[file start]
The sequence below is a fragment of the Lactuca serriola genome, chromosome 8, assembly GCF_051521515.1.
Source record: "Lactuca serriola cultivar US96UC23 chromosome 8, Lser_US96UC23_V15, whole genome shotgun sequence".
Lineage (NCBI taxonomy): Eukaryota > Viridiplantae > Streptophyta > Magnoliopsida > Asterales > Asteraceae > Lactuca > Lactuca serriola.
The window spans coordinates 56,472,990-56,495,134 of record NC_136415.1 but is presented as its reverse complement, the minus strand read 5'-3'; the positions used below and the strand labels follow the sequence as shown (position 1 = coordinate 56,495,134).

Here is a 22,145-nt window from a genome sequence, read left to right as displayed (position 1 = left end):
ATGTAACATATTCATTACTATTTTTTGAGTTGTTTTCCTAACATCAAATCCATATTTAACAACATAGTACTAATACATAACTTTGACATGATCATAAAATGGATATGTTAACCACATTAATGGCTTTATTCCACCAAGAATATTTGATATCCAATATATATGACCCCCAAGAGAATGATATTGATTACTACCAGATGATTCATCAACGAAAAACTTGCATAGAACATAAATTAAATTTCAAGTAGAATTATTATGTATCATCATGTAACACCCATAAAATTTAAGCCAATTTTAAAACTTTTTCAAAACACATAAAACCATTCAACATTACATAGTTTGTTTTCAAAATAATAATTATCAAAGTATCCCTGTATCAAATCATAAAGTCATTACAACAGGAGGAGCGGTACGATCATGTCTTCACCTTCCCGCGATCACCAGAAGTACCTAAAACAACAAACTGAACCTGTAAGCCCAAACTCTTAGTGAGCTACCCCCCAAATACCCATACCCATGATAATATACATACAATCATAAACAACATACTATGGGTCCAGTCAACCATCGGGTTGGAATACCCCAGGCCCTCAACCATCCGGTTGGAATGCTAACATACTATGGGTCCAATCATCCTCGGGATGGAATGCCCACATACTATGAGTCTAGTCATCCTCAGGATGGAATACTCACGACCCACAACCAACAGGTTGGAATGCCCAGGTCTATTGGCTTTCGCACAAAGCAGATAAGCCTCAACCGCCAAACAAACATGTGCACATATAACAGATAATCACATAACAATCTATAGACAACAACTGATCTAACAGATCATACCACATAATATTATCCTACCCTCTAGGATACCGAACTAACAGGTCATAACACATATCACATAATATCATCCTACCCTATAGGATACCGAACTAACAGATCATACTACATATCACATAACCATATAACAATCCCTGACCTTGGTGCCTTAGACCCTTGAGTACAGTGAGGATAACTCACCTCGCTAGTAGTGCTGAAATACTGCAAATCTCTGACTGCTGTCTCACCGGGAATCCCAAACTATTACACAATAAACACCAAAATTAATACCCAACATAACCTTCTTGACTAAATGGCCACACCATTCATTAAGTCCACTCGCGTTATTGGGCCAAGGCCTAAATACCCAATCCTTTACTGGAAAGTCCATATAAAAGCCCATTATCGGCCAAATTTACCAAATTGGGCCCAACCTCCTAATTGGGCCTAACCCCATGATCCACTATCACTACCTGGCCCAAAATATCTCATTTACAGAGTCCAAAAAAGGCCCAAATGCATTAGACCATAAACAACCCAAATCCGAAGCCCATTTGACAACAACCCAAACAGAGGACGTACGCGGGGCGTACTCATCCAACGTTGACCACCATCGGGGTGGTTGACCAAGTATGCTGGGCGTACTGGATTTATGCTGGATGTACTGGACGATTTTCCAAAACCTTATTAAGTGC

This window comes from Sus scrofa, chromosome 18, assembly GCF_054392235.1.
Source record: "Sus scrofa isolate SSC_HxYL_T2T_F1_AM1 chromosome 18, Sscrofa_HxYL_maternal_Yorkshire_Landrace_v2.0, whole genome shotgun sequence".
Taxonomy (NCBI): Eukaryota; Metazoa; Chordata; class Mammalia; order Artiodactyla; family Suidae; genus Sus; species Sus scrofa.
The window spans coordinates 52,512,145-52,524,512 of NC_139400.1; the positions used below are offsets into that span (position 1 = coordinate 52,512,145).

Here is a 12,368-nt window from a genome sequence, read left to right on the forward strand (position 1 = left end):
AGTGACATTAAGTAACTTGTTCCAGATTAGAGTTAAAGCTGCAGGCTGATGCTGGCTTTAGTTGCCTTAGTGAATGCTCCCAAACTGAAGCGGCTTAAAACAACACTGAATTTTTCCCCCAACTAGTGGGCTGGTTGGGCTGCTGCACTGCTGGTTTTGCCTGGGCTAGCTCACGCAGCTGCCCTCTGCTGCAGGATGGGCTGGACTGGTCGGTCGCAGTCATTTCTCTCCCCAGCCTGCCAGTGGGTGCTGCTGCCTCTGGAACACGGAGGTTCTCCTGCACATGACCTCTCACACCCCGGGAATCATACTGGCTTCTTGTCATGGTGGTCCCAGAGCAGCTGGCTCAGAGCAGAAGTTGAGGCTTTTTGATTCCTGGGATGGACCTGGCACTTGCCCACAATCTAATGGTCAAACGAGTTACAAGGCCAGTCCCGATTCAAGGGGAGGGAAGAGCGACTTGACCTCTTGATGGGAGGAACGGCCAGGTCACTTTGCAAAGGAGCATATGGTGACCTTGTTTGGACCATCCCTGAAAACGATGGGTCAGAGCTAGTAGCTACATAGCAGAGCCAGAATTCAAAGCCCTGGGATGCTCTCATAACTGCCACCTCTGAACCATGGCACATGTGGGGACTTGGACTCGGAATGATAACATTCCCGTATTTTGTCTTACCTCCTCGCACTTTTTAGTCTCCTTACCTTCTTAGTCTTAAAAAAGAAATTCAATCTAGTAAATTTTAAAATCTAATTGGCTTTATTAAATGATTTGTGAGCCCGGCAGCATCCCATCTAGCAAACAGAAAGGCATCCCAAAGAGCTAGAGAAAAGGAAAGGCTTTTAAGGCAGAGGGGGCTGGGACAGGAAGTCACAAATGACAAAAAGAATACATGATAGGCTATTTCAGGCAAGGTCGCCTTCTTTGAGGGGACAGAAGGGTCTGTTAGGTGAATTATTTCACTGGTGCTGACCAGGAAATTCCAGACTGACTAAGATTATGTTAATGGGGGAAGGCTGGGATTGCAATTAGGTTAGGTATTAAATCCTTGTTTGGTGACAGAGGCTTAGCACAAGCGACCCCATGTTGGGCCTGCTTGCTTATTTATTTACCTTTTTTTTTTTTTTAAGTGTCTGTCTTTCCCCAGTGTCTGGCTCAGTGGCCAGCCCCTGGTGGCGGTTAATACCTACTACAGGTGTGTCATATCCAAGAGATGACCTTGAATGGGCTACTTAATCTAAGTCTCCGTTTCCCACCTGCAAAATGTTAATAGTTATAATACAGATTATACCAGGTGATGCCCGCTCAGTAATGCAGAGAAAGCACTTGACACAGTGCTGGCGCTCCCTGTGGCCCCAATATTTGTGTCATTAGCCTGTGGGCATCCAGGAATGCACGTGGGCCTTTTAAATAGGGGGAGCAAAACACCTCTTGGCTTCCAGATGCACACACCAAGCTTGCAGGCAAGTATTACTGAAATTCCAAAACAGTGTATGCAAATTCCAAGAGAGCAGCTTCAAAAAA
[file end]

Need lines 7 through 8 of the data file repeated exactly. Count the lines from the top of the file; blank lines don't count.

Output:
This window comes from Sus scrofa, chromosome 18, assembly GCF_054392235.1.
Source record: "Sus scrofa isolate SSC_HxYL_T2T_F1_AM1 chromosome 18, Sscrofa_HxYL_maternal_Yorkshire_Landrace_v2.0, whole genome shotgun sequence".